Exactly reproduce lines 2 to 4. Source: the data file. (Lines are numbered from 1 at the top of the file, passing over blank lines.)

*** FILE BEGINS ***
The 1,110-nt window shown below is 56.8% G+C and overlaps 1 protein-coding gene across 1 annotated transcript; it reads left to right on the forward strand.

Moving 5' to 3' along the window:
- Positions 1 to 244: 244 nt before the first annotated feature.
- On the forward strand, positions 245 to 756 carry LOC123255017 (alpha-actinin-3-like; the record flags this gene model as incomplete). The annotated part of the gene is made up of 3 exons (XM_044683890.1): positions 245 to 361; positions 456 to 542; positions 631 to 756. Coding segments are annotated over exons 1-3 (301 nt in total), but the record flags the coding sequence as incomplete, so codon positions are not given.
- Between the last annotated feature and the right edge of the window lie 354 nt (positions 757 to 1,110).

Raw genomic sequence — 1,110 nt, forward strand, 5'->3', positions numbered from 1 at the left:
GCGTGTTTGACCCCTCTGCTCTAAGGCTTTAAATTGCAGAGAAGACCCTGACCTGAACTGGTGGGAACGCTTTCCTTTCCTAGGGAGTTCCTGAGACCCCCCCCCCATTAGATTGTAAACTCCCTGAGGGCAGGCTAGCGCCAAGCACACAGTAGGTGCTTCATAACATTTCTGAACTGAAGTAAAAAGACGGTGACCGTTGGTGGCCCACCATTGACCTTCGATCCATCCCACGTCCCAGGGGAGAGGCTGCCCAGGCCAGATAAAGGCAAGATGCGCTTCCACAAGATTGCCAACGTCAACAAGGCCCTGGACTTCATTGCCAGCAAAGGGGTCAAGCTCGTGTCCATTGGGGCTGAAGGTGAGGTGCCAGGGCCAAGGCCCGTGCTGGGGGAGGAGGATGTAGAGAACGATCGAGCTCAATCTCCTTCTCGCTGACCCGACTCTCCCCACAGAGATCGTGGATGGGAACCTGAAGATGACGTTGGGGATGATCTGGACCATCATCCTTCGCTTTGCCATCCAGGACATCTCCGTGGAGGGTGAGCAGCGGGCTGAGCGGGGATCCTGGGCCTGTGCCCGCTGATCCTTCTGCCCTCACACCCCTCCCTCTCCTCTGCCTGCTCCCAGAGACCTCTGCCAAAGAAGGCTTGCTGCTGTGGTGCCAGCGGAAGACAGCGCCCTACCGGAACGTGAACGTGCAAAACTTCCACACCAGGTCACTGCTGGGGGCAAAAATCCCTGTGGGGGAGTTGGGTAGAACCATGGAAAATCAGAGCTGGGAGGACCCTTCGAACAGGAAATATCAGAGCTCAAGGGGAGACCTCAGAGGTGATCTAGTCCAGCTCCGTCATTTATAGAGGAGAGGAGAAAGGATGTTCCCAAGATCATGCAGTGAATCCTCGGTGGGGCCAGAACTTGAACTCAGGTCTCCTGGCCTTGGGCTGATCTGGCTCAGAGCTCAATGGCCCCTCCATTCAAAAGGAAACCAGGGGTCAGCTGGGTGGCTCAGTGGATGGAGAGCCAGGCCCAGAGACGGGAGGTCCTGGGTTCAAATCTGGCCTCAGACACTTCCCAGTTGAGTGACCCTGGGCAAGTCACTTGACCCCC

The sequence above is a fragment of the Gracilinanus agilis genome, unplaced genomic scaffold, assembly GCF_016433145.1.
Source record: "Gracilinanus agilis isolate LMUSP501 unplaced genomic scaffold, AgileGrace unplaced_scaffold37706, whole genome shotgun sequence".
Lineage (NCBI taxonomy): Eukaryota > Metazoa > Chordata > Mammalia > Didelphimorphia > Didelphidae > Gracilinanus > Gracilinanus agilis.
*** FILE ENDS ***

Moving 5' to 3' along the window:
- Positions 1 to 244: 244 nt before the first annotated feature.
- On the forward strand, positions 245 to 756 carry LOC123255017 (alpha-actinin-3-like; the record flags this gene model as incomplete). The annotated part of the gene is made up of 3 exons (XM_044683890.1): positions 245 to 361; positions 456 to 542; positions 631 to 756. Coding segments are annotated over exons 1-3 (301 nt in total), but the record flags the coding sequence as incomplete, so codon positions are not given.